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Polyenes are poly-unsaturated organic compounds that contain one or more sequences of alternating double and single carbon–carbon bonds. These double carbon–carbon bonds interact in a process known as conjugation, which results in an overall lower energy state of the molecule.
Organic compounds with two carbon–carbon double bonds are dienes; those with three such double bonds are trienes; those with four are tetraenes, etc.
Normally carbon–carbon double bonds which are not conjugated or only conjugated with only one or two other carbon–carbon double bonds have high enough energy that they absorb in the ultraviolet region of a spectrum, but the absorption energy state of polyenes with numerous conjugated double bonds can be lowered such that they enter the visible region of the spectrum, resulting in compounds which are coloured.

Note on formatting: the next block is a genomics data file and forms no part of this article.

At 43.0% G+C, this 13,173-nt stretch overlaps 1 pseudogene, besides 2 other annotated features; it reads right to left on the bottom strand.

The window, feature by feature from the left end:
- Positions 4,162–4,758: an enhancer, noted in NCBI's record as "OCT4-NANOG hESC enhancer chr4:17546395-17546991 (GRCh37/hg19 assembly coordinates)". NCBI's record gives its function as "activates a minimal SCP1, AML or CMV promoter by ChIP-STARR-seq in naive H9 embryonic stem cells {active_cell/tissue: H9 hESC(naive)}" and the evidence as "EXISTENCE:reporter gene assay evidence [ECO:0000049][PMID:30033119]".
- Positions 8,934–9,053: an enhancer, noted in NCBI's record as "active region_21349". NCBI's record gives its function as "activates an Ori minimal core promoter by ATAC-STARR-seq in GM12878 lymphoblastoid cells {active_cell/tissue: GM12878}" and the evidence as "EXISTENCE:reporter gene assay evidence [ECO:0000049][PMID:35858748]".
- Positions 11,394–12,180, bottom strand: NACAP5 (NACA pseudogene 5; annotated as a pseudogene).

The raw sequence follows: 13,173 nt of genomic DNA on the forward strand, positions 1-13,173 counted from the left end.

Many fatty acids are polyenes, and many dyes contain linear polyenes. Other examples of polyene compounds include beta-carotene, which is yellow to orange coloured depending on concentration, and polyene antimycotics, some of which are yellow coloured.
In organometallic chemistry polyenes are attached to metal complexes and can be altered through addition to pi ligands.
- NCBI Bookshelf (1996). "Polyene Antifungal Drugs". The University of Texas Medical Branch at Galveston. Retrieved 29 January 2010.